My favorite time of the day. A time of transition: right before the sun lights up the sky or bows out for the day in a brilliant display of colors from orange to pink to red.
When I’m working in the house, I often find myself stopping whatever work I’m doing and just looking out the window during that magical hour in the afternoon. I don’t get a view like the travel photos below–just our next door neighbor’s white wall getting a hint of orange, rooftops, and trees against a blue-pink sky–but it’s enough to make me stop and just look outside.
Sunset in Boracay Island
Sunrise in Siquijor Island
Whenever the day gets too hot and I’m stuck in front of my desk beating a deadline while being distracted by the heat and a blue sky devoid of clouds, begging to be enjoyed outdoors, I do either of these two simple things: I lie on the bed and imagine I’m lying on the beach (it’s hot enough in the room, anyway) or I stay seated and still imagine I’m on the beach. Among my favorite spots to revisit in my head are the many enchanting islands of Palawan, the clear, blue waters of Boracay (more than a decade ago when it wouldn’t have that long streak of green algae and seaweed during peak season), and the idyllic little island of Siquijor.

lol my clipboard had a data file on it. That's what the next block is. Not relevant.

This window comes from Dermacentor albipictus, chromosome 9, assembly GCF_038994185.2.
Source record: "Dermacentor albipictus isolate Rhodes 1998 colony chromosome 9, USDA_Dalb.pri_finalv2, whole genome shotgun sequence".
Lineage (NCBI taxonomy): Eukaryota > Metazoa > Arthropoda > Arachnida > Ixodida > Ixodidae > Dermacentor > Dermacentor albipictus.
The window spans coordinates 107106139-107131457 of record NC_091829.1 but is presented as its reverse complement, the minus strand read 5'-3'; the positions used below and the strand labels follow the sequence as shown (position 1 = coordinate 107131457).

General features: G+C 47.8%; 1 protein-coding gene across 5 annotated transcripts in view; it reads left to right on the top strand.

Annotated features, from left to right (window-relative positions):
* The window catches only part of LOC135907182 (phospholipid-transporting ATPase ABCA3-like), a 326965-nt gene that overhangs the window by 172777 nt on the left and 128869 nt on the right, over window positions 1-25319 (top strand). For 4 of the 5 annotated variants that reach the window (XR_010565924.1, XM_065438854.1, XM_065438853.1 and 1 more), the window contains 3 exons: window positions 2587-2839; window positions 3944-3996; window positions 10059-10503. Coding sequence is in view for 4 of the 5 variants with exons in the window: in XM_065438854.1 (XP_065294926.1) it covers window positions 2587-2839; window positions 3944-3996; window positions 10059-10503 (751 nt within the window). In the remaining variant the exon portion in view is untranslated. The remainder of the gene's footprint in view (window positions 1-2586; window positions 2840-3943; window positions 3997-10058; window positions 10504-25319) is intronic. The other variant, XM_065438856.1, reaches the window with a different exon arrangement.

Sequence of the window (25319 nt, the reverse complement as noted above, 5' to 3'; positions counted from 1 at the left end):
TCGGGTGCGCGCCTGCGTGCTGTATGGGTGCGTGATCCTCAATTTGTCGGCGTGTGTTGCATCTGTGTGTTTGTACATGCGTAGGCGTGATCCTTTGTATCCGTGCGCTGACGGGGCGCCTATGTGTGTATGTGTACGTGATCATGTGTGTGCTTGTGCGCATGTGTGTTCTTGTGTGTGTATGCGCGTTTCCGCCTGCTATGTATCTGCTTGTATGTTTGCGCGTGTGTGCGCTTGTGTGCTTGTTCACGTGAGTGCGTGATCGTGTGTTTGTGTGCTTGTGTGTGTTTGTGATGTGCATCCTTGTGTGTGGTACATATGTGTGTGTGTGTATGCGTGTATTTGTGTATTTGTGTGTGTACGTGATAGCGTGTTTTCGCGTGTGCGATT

Unfortunately, when you mention Siquijor, Filipinos don’t immediately think beach destination. That goes to the likes of Boracay, Cebu, Palawan, Panglao, Pagudpud… it’s a long list before you hear Siquijor. And when you do hear its name, it’s often followed by inquiries on magic potions and shamans, witches and aswang. When we went there summer of last year for a few days to visit my sister who was spending some months in her friend’s house to finish her book, we didn’t see, hear or feel anything of the supernatural sort. We were not looking for it, anyway.
What we found was a beautiful and sleepy island, without a lot of restaurants or internet cafés. No nightlife for the partying crowd. Not a lot of cars or jeepneys on the road, not even a gasoline station (Whoops, my bad! There is one gasoline station but most people do get their gasoline in stores that sell it by the bottle.). It didn’t matter. All we were looking for was a quiet stretch of white sandy beach where the hours went idly by and we found it in Siquijor.
The clear water in different shades of blue that greeted us